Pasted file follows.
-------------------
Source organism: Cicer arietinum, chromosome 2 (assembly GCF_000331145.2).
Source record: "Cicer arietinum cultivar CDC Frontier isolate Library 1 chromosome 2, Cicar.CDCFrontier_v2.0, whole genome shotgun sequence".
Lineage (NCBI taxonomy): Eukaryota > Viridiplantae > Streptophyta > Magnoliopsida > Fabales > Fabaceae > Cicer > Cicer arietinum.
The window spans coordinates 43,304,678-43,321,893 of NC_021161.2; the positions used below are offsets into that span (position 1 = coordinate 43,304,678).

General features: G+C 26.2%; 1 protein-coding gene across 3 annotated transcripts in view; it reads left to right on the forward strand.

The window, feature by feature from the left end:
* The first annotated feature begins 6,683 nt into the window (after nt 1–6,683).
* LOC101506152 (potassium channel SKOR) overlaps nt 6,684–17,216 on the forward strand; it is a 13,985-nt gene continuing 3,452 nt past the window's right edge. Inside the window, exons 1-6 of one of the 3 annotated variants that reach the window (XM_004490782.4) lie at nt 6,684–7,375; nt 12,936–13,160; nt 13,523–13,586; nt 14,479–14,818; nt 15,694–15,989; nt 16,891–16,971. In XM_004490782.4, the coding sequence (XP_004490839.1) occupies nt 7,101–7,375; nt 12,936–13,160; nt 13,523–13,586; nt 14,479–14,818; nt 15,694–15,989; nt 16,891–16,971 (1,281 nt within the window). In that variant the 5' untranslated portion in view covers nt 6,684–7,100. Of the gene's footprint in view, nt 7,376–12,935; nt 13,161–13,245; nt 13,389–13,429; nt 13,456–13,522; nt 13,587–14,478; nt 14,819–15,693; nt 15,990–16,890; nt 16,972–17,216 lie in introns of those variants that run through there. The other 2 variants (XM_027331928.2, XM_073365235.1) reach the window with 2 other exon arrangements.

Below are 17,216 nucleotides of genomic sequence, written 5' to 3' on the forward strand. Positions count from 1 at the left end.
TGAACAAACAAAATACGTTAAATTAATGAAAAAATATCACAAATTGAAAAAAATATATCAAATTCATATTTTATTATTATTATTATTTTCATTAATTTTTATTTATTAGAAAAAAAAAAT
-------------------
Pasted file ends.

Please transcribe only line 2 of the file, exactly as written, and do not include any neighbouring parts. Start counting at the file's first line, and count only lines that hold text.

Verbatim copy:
Source record: "Cicer arietinum cultivar CDC Frontier isolate Library 1 chromosome 2, Cicar.CDCFrontier_v2.0, whole genome shotgun sequence".